Per frame metadata is a big part of feature film production and is not going anywhere. But at the lower end of the market it is probably not that relevant.

Quote

 

And your third point I am not sure I understand, individual frames equal more bytes equal more load on the network, there is no way around this. And certainly reading more files puts more load on the file system, as you need to access the file index for every frame. :)

 

Have you actually tried it? There are many reasons that VFX and DI facilities work with frames. A single frame is much smaller to read across the network than a large movie file and the software will display a random frame much faster when scrubbing around - not factoring in CPU overhead for things like compression - or debayering. As for my example of upload to cloud, a multithreaded command line upload of a frame sequence is much faster than a movie file, and I'm able to stream frames from cloud to timeline with a fast enough internet connection. But in a small setup where you are just making your own movies at home then this all may be a moot point.

Quote

On a related note, there are benefits to keeping the raw files all the way through DI: raw controls can actually be used creatively in grading, and raw files are significantly smaller than DPX frames. And if you edit in Resolve, you might as well edit raw for anything that doesn't need vfx, as long as your hardware can handle the resolution. After all, working on the raw base all the way is the beauty of the non-destructive raw workflow.

In a film post production pipeline, raw controls are really for ingest at the start of post, not grading at the end. But I agree that if you are a one person band who doesn't need to share files with anyone, then ingesting raw, editing and finishing in Resolve would be possible. Our workflows are very different because of different working environments. And for what you are doing, your way of working may be best for you.

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11 hours ago, cpc said:

You seem to have misunderstood this part. :)

Oh, i see what you're trying to say now. Again, there are reasons for the decisions we make where theory and practice in hardware diverge and you have to make trade offs to balance one thing against another - more bigger picture stuff again. This is already an area i can't discuss publicly but I guess what I'll say is, if we could have implemented things that way or differently back then, we would have.

And it's not that we didn't know some ways we could improve what we had initially done with DNG (much of it informed by the hardware problems we were solving back then), it just didn't make sense to spend more time on it when we already knew we could do something else that would fit our needs better. Like i said, the problems you describe were solved for us with Blackmagic RAW where we were able to achieve image quality we wanted with small file sizes and very fast performance on desktop with highly optimized GPU and CPU decode, the ability to embed multiple 3DLUTs, etc etc etc. THAT is a no brainer to me. 😉

I do understand your point of view especially as someone who developed a desktop app around DNG but there are so many more considerations we have that i can't even begin to discuss. Something I've learned being at a company like this is how often other people can't understand some of the decisions some companies make, but I find it much easier now to have an idea of what other considerations likely led them to choose the path they did. It's hard to explain until you've experienced it but even when i was just beta testing Resolve and then the cameras, I had no idea what actually goes on and the types of decisions and challenges faced.

I see people online almost daily berate other camera manufacturers about things "that should be so obvious, why don't they do it" and I just have to shake my head and shrug because I have a very good idea why the company HASN'T done it or why they DID choose to do something else. I'm sure other companies have a very similar insight into Blackmagic as well, because for the most part we all have similar goals and face similar challenges.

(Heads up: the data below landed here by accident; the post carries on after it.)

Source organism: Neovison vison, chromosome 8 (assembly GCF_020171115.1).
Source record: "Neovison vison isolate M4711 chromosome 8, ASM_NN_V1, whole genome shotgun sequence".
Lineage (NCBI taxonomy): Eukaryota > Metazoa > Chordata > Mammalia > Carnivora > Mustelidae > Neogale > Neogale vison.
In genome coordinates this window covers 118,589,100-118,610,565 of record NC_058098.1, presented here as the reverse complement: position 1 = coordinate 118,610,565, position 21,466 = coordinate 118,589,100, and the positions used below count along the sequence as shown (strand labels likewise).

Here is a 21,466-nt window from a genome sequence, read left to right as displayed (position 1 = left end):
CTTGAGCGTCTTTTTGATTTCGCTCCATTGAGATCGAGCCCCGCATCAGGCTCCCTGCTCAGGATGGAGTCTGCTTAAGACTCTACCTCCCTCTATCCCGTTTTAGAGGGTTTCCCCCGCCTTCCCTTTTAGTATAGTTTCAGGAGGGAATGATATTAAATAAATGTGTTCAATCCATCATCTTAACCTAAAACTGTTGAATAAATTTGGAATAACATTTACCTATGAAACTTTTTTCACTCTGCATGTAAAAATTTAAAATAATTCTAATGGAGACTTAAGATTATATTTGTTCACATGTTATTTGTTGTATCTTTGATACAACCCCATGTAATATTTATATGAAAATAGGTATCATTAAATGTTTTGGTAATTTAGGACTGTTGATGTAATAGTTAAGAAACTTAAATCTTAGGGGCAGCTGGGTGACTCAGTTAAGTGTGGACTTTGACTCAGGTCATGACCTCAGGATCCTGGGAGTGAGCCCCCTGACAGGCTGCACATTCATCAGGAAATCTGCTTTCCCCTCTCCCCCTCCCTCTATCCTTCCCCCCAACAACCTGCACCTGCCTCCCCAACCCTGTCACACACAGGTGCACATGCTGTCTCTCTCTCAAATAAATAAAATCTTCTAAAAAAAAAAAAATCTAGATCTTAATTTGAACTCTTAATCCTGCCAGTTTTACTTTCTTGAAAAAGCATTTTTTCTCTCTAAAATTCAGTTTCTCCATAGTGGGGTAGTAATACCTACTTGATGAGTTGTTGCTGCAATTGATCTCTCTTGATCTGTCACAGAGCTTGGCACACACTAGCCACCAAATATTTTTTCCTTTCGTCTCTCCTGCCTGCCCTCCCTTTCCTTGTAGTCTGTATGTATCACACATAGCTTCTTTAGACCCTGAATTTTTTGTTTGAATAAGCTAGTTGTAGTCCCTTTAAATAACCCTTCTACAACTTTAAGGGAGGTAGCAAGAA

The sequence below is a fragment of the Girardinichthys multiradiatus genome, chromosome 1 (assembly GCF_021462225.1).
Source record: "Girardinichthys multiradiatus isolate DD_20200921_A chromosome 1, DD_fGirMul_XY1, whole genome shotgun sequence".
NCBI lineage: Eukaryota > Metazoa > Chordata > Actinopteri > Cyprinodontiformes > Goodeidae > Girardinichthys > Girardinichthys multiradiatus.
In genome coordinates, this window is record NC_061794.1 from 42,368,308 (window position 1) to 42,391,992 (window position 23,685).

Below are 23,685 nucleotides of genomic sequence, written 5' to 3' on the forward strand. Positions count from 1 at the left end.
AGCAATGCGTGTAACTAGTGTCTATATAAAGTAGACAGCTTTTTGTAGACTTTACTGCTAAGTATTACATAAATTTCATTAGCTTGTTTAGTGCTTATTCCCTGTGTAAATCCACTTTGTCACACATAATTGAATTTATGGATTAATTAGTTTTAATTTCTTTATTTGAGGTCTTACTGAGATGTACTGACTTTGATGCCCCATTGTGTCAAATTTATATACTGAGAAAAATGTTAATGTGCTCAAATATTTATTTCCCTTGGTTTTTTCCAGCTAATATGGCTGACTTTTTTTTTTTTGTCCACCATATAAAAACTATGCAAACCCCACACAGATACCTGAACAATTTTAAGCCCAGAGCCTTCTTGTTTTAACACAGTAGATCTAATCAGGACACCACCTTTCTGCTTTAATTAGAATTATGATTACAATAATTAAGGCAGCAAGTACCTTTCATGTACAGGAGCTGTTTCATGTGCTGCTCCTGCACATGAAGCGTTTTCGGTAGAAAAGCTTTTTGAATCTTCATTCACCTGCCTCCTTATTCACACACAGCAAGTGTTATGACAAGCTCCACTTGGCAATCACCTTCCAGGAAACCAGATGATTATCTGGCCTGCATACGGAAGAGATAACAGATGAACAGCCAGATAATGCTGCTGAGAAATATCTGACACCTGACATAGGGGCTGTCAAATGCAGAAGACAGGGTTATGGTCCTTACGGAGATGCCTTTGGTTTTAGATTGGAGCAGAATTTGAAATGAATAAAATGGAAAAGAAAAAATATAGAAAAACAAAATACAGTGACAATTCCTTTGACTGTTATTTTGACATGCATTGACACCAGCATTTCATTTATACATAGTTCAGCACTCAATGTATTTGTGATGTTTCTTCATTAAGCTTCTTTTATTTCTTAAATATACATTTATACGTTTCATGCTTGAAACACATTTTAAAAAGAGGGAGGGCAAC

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46 minutes ago, nathlas said:

Half nude tragedy

Ok. Let's agree on this.

There is noone to buy those two cameras for AF perfomance. They both rely on same technology that we all know it's not efficient.

 

Let's concetrate on image quality thay can deliver.

 

 

On the Youtube comments, one person asks "What is happening in the highlights?"  The FP does look relatively more blown out as the girl approaches into the sunlight.

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On 10/25/2019 at 8:01 PM, CaptainHook said:

Its not needed in Resolve as Sigma have already added the required matrices and linearization table (for their log encoded versions) so you can convert to ACES as outlined. I can't speak for other apps or workflows though.

 

Are you talking about Sigma adding DNG metadata? Obviously that's great, and I like Resolve's ability to create an IDT on the fly using that data. If it's something else you're talking about, I'd be interested to know. What I was describing is a more high precision IDT based on spectral sensitivity measurements - not "just" a matrix and a 1D delog lut. If you look at the rawtoaces github page, the intermediate method is as you describe the way Resolve works. It only tries that method if the afore-mentioned spectral sensitivity data is not available.

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On 10/27/2019 at 4:40 AM, Llaasseerr said:

In a film post production pipeline, raw controls are really for ingest at the start of post, not grading at the end. But I agree that if you are a one person band who doesn't need to share files with anyone, then ingesting raw, editing and finishing in

Actually having the RAW files in vfx is very useful, i can develop the RAW in different ways to maximise the keying possibilities. Producing images that look awful to the eye, have soft edges,  but have better colour separation in. So actually whilst a lot of pipelines do work the way you say - they shouldn't ideally....

+1 on working with frames, especially EXR. One benefit is if a render crashes halfway through, you still have the frames from before and can start where you left off. That's a real world thing!
 

cheers
Paul

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6 hours ago, mat33 said:

I really really hope this is the spiritual successor to the digital bolex.

Agreed.  So curious about what Sigma manage to achieve with video resolution on the Foveon version, which could be more like the Bolex reincarnated.  Purely from memory, Andrew wrote the Bolex shoots at ISO 100 and pretty much has to stay there, and one expects similar video compromise with Foveon, but it might well really shine if played to the strengths.